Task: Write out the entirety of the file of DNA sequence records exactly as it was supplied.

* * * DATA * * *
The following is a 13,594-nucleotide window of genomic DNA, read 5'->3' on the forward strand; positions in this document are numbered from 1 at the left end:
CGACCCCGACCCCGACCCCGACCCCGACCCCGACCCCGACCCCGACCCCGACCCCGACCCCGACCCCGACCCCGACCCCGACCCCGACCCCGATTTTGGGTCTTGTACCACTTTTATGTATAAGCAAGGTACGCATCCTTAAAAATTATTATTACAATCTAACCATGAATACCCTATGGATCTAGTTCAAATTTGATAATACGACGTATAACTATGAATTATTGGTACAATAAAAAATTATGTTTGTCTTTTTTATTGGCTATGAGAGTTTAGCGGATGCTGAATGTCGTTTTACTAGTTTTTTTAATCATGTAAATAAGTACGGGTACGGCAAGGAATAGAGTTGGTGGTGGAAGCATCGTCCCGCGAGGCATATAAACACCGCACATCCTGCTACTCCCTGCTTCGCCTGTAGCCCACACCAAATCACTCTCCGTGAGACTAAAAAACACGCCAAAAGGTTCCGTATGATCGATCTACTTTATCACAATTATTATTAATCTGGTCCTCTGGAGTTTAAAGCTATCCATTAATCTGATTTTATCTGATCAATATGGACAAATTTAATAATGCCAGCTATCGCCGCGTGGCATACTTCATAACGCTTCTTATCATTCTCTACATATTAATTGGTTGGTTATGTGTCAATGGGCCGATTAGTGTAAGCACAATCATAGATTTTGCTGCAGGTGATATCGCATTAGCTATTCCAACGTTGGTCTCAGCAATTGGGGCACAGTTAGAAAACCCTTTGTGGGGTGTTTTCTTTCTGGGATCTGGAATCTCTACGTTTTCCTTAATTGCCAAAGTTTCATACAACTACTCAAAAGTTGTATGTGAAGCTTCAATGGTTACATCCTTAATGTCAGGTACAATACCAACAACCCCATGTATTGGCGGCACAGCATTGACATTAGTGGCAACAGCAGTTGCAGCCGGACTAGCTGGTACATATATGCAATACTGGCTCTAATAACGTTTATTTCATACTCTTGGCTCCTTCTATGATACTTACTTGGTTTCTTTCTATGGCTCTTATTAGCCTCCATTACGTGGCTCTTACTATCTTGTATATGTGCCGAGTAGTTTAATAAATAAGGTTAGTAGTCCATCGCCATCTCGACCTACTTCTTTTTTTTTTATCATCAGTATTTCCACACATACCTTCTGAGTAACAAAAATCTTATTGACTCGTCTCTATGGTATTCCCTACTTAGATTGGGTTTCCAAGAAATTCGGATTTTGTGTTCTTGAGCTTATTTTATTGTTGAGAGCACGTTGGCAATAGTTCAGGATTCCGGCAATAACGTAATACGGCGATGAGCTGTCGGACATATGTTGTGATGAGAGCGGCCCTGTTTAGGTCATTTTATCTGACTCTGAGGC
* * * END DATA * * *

The following is a 13,594-nucleotide window of genomic DNA, read 5'->3' on the forward strand; positions in this document are numbered from 1 at the left end:
CGACCCCGACCCCGACCCCGACCCCGACCCCGACCCCGACCCCGACCCCGACCCCGACCCCGACCCCGACCCCGACCCCGACCCCGACCCCGATTTTGGGTCTTGTACCACTTTTATGTATAAGCAAGGTACGCATCCTTAAAAATTATTATTACAATCTAACCATGAATACCCTATGGATCTAGTTCAAATTTGATAATACGACGTATAACTATGAATTATTGGTACAATAAAAAATTATGTTTGTCTTTTTTATTGGCTATGAGAGTTTAGCGGATGCTGAATGTCGTTTTACTAGTTTTTTTAATCATGTAAATAAGTACGGGTACGGCAAGGAATAGAGTTGGTGGTGGAAGCATCGTCCCGCGAGGCATATAAACACCGCACATCCTGCTACTCCCTGCTTCGCCTGTAGCCCACACCAAATCACTCTCCGTGAGACTAAAAAACACGCCAAAAGGTTCCGTATGATCGATCTACTTTATCACAATTATTATTAATCTGGTCCTCTGGAGTTTAAAGCTATCCATTAATCTGATTTTATCTGATCAATATGGACAAATTTAATAATGCCAGCTATCGCCGCGTGGCATACTTCATAACGCTTCTTATCATTCTCTACATATTAATTGGTTGGTTATGTGTCAATGGGCCGATTAGTGTAAGCACAATCATAGATTTTGCTGCAGGTGATATCGCATTAGCTATTCCAACGTTGGTCTCAGCAATTGGGGCACAGTTAGAAAACCCTTTGTGGGGTGTTTTCTTTCTGGGATCTGGAATCTCTACGTTTTCCTTAATTGCCAAAGTTTCATACAACTACTCAAAAGTTGTATGTGAAGCTTCAATGGTTACATCCTTAATGTCAGGTACAATACCAACAACCCCATGTATTGGCGGCACAGCATTGACATTAGTGGCAACAGCAGTTGCAGCCGGACTAGCTGGTACATATATGCAATACTGGCTCTAATAACGTTTATTTCATACTCTTGGCTCCTTCTATGATACTTACTTGGTTTCTTTCTATGGCTCTTATTAGCCTCCATTACGTGGCTCTTACTATCTTGTATATGTGCCGAGTAGTTTAATAAATAAGGTTAGTAGTCCATCGCCATCTCGACCTACTTCTTTTTTTTTTATCATCAGTATTTCCACACATACCTTCTGAGTAACAAAAATCTTATTGACTCGTCTCTATGGTATTCCCTACTTAGATTGGGTTTCCAAGAAATTCGGATTTTGTGTTCTTGAGCTTATTTTATTGTTGAGAGCACGTTGGCAATAGTTCAGGATTCCGGCAATAACGTAATACGGCGATGAGCTGTCGGACATATGTTGTGATGAGAGCGGCCCTGTTTAGGTCATTTTATCTGACTCTGAGGC